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Sorgonomics™ Sorghum Odor: A Costly Issue

By JoAnna Elliott A

ll sorghum has a natural odor. However, sorghum does not smell the same at harvest as it does af- ter being stored. To ensure that exported sorghum

maintains a certain standard, the Federal Grain Inspection Service inspects the sorghum and grades it based on the in- spector’s sense of the odor. Sorghum odors are graded on a scale of OK, musty or sour. The profi t of producers and el- evators and their ability to sell their grain is a direct result of their given grade.

Inconsistent odor grad-

ing is negatively aff ecting sorghum producers’ prof- its. The inconsistencies are causing extreme, yet preventable, losses to the industry and decreasing stability and further expansion of international trade opportunities.

Nick Pinkston of Sinton, Texas, grows grain sorghum north of Corpus Christi. Pinkston has had several trucks rejected, costing him profi t on the grain, plus freight to the port and back.

“We went straight from the fi eld to the port with several trucks, and our sorghum was rejected for being musty and

sour,” Pinkston said. “We did not stop at an elevator, our grain had not been stored, and it was graded as musty.”

When sorghum is graded

“We did not stop at an elevator, our grain had not been stored, and it was graded as musty.”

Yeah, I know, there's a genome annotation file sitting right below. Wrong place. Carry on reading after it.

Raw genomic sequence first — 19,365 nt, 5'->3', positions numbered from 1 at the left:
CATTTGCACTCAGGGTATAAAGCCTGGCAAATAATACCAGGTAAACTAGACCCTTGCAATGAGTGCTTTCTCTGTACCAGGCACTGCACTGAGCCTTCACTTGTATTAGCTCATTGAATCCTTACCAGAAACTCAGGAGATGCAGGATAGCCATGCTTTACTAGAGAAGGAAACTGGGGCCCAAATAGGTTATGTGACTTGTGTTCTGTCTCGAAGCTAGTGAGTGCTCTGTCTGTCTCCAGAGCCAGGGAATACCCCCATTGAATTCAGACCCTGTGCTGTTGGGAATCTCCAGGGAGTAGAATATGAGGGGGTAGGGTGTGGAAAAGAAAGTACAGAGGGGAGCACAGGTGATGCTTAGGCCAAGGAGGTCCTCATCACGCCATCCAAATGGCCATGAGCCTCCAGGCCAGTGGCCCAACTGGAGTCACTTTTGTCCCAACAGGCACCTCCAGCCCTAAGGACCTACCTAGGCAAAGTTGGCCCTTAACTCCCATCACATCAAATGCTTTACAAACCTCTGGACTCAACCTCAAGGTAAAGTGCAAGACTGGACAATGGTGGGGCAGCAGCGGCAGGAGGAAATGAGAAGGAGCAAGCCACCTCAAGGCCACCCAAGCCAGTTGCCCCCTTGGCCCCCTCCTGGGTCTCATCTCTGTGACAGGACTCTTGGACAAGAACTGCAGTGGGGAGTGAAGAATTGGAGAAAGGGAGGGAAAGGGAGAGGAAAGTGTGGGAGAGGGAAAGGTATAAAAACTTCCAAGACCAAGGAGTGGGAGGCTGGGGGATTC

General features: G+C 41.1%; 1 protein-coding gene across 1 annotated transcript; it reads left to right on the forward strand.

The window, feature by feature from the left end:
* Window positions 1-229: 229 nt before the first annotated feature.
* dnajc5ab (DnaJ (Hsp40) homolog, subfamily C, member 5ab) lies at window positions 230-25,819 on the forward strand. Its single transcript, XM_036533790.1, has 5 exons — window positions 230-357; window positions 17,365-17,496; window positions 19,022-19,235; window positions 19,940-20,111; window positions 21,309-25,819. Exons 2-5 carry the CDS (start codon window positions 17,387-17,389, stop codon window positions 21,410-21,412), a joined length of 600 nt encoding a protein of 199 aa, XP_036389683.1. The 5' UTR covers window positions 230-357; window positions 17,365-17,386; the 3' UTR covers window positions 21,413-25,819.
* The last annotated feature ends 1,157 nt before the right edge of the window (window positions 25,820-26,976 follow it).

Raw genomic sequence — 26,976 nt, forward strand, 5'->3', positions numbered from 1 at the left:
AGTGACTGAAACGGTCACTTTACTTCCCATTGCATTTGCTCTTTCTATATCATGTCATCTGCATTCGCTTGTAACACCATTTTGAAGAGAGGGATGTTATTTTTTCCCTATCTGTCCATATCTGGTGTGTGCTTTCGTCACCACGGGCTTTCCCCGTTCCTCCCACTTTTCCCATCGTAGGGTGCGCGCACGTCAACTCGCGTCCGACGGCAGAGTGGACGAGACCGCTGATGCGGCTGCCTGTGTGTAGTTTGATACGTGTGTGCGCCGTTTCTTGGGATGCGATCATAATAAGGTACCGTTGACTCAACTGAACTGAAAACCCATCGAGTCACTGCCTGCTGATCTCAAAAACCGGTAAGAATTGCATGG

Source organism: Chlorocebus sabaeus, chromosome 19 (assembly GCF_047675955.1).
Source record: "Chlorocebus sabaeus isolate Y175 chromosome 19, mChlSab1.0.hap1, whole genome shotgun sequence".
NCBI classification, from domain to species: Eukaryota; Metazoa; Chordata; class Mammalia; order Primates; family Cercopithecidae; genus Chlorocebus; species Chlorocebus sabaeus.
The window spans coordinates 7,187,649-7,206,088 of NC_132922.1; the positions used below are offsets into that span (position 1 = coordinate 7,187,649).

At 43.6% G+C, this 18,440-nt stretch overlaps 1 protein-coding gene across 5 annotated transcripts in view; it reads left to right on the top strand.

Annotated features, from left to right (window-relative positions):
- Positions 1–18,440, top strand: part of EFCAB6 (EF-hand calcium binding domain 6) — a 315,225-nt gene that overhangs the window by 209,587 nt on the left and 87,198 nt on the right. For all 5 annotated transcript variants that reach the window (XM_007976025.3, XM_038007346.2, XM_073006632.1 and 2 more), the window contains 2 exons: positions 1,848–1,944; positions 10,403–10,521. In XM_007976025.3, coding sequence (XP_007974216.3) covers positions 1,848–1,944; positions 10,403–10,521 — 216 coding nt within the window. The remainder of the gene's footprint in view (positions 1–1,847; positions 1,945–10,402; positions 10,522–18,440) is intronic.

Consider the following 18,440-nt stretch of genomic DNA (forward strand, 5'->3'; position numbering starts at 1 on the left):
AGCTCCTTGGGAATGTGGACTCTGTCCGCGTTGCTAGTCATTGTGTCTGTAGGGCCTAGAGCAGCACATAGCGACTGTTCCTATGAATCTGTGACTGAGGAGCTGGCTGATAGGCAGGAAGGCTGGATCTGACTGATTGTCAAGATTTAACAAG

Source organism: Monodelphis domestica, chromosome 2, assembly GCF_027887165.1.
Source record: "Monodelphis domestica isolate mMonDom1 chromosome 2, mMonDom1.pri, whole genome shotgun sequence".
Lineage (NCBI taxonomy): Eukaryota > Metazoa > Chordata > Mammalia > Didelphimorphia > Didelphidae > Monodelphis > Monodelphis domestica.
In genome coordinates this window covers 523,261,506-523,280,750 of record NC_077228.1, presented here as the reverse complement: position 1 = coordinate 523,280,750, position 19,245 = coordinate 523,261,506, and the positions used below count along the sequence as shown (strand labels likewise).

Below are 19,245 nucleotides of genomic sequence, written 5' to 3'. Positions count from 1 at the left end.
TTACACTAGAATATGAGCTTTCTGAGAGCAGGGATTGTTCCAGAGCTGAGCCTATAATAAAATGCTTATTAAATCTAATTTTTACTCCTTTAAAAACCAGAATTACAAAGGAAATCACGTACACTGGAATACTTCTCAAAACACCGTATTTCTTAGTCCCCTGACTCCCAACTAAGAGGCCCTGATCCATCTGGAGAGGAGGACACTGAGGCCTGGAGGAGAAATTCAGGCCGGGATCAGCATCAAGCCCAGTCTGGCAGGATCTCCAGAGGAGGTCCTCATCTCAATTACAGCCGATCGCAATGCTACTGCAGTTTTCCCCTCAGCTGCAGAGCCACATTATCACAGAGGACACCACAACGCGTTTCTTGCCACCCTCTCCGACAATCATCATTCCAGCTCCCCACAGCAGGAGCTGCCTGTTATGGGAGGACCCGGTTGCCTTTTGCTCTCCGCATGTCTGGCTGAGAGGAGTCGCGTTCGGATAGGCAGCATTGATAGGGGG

A need for a standard

Many in the industry believe FGIS’s interpretation of the sorghum odor line is too restrictive and is causing uncer- tainty in the marketplace while costing producers money.

Currently, there are no physical reference standards for de- termining sorghum odor during the grading process, mak- ing it diffi cult to train graders to recognize certain odors. There is a great need for a standardized sor- ghum odor program that works for end-users, elevators and producers. Because the grading is completely based on sense of smell, grading results have varied tremendously.

For example, at the Port of Corpus Christi all incoming loads of grain are graded by a pri- vate inspection laboratory. All shipments be- ing loaded onto boats are then graded by FGIS inspectors. The two diff erent inspection agen- cies were grading the sorghum diff erently, and the inconsistencies were costing produc- ers and elevators as a result.

Sorghum odor grading inconsistencies have been costly for many producers in Texas and across the Sorghum Belt.


Oftentimes, storage odor has been incorrectly determined as a musty odor. There have been instances where odor determinations be- tween origin and destination have changed, and it is unlikely the quality changed while

SORGHUM Grower Winter 2011

The grain is graded upon reaching export. Normally, the sorghum is harvested from the fi eld, taken to the eleva- tor for storage and transported to the port. At each tran- sition, the sorghum is susceptible to many diff erent vari- ables, which may alter its odor far past the control of the producer.

FGIS has an impressive 96 percent consistency rate

between certifi ed labs. However, many believe FGIS is con- sistently grading good grain as musty.

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